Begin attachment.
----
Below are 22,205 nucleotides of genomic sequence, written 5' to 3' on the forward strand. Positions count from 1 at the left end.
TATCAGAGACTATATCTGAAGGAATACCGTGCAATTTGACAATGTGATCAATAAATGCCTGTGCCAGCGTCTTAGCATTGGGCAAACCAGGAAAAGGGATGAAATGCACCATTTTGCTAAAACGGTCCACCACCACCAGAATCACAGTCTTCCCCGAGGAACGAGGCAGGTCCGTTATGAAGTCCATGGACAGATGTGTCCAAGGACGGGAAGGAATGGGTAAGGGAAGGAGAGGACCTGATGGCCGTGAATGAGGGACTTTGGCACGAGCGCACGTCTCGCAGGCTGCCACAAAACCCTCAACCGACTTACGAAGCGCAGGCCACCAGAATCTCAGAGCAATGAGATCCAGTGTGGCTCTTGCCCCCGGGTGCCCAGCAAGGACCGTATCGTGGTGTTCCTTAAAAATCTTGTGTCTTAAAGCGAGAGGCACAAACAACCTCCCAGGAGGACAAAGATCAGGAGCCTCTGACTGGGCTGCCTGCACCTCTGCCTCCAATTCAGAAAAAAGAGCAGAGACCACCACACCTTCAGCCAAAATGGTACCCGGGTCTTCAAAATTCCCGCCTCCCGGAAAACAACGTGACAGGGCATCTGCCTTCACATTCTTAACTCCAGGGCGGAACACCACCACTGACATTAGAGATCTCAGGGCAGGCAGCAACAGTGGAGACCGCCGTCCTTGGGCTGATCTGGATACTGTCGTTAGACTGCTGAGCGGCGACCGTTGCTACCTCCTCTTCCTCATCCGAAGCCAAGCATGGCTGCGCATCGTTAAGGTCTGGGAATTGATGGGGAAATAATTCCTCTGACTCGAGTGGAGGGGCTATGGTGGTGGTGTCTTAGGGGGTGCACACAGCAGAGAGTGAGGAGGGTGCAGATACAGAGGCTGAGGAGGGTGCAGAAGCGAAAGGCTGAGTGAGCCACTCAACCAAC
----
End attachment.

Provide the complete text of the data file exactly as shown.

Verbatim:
Below are 22,205 nucleotides of genomic sequence, written 5' to 3' on the forward strand. Positions count from 1 at the left end.
TATCAGAGACTATATCTGAAGGAATACCGTGCAATTTGACAATGTGATCAATAAATGCCTGTGCCAGCGTCTTAGCATTGGGCAAACCAGGAAAAGGGATGAAATGCACCATTTTGCTAAAACGGTCCACCACCACCAGAATCACAGTCTTCCCCGAGGAACGAGGCAGGTCCGTTATGAAGTCCATGGACAGATGTGTCCAAGGACGGGAAGGAATGGGTAAGGGAAGGAGAGGACCTGATGGCCGTGAATGAGGGACTTTGGCACGAGCGCACGTCTCGCAGGCTGCCACAAAACCCTCAACCGACTTACGAAGCGCAGGCCACCAGAATCTCAGAGCAATGAGATCCAGTGTGGCTCTTGCCCCCGGGTGCCCAGCAAGGACCGTATCGTGGTGTTCCTTAAAAATCTTGTGTCTTAAAGCGAGAGGCACAAACAACCTCCCAGGAGGACAAAGATCAGGAGCCTCTGACTGGGCTGCCTGCACCTCTGCCTCCAATTCAGAAAAAAGAGCAGAGACCACCACACCTTCAGCCAAAATGGTACCCGGGTCTTCAAAATTCCCGCCTCCCGGAAAACAACGTGACAGGGCATCTGCCTTCACATTCTTAACTCCAGGGCGGAACACCACCACTGACATTAGAGATCTCAGGGCAGGCAGCAACAGTGGAGACCGCCGTCCTTGGGCTGATCTGGATACTGTCGTTAGACTGCTGAGCGGCGACCGTTGCTACCTCCTCTTCCTCATCCGAAGCCAAGCATGGCTGCGCATCGTTAAGGTCTGGGAATTGATGGGGAAATAATTCCTCTGACTCGAGTGGAGGGGCTATGGTGGTGGTGTCTTAGGGGGTGCACACAGCAGAGAGTGAGGAGGGTGCAGATACAGAGGCTGAGGAGGGTGCAGAAGCGAAAGGCTGAGTGAGCCACTCAACCAAC